NO SHELL OR THIN SHELL: I call soft-shelled eggs ‘rubber eggs” as the membrane is soft and pliable. These eggs are commonly produced by new layers, caused by either an immature shell gland or a glitch in the reproductive system when the
shell was not properly added in the shell gland. Can be caused by stress or poor nutrition. To find them occasionally is no cause for concern, to find them regularly can indicate a calcium, phosphorous or vitamin D deficiency.
ODD SHELL SHAPE OR TEXTURE: (Includes too large, too small, flat-sided, 'body-checked' eggs) I
affectionately refer to these as 'mutant eggs.'
In new layers, an immature shell gland can cause odd shell shape and is most often of no concern. In senior layers, oddly shaped eggs can result from stress or, if they are a regular occurrence, a defective shell gland. Misshapen eggs can also be caused by infectious bronchitis or egg drop syndrome, both of which are cause for alarm.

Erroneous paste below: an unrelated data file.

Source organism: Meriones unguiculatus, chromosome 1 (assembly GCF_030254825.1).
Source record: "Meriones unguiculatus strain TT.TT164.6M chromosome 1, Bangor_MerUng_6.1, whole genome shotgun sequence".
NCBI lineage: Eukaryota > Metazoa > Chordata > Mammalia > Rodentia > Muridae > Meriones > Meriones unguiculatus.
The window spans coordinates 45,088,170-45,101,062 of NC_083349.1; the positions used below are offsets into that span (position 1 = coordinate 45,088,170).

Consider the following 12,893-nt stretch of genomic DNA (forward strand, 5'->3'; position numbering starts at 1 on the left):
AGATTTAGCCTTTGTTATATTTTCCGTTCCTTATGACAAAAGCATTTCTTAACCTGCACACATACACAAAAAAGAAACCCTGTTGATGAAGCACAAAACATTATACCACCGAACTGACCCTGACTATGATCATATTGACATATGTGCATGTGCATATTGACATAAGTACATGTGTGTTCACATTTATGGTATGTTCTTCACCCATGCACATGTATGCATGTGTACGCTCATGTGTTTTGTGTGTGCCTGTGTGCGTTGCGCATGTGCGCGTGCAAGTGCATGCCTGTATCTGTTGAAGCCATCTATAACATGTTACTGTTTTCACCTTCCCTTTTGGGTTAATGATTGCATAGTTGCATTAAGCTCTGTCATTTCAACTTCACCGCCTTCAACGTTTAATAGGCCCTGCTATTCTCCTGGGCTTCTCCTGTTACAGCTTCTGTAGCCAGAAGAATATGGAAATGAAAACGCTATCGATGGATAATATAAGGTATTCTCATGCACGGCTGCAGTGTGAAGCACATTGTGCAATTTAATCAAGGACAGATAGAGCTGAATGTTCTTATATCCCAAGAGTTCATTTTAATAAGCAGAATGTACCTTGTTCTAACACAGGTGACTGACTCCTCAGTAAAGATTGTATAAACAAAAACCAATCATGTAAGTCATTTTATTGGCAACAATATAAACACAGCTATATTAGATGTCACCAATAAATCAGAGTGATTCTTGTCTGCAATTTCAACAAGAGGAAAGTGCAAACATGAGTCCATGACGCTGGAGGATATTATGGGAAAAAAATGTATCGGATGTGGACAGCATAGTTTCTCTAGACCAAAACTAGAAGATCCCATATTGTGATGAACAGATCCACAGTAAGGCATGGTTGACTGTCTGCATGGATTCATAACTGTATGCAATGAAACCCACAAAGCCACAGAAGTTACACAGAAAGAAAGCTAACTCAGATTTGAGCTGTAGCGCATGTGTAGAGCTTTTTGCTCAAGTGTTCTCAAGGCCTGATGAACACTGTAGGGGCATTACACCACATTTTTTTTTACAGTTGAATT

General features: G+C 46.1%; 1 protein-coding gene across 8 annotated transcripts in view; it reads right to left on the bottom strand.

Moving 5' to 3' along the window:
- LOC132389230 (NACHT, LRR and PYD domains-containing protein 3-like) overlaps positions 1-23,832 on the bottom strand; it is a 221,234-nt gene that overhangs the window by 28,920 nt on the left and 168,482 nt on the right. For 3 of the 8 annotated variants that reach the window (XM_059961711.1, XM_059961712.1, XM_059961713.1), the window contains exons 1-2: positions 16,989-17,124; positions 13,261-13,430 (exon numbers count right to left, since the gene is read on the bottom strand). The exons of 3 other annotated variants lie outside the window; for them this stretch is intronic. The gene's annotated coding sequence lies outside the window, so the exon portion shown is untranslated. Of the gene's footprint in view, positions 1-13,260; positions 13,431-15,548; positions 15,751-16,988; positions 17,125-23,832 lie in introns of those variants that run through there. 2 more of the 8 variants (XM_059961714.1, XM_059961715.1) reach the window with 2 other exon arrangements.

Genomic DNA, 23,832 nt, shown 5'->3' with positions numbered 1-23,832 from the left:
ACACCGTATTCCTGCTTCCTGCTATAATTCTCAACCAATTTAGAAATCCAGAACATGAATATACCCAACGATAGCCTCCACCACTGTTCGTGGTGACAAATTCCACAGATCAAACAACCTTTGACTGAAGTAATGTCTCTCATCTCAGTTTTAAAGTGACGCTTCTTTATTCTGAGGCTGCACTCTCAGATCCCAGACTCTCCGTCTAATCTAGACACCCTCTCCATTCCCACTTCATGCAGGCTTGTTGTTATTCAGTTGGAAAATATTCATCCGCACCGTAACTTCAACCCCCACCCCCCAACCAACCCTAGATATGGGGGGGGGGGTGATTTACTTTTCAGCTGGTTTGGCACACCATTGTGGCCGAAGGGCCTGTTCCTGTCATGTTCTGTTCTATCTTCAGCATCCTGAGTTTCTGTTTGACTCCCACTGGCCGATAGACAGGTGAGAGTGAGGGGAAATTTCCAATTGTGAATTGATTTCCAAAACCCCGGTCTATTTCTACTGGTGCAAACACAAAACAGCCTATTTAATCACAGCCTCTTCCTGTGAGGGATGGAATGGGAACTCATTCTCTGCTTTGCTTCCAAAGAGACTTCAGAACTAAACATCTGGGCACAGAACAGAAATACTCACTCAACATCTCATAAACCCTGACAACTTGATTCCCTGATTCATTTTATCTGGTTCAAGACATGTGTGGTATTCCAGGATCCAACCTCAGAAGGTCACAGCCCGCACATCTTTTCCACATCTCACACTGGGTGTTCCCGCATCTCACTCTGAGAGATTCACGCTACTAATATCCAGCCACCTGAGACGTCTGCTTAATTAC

Shells with wrinkles or ‘checks’ in the shell are known as ‘body check’ eggs. These eggs have been damaged while in the shell gland from stress or pressure put upon them. These eggs are repaired in the shell gland, resulting in checks/wrinkles. Some of the eggs that follow fall into several of these categories.
ROUGH-SHELLED OR PIMPLED : Egg shells can have different textures causes by a range of things from excess calcium intake (pimpled eggs) to double-ovulation, disease, defective shell gland or rapid changes in lighting conditions (sandpaper eggs). As long as these types of eggs are found infrequently, there is no cause for concern.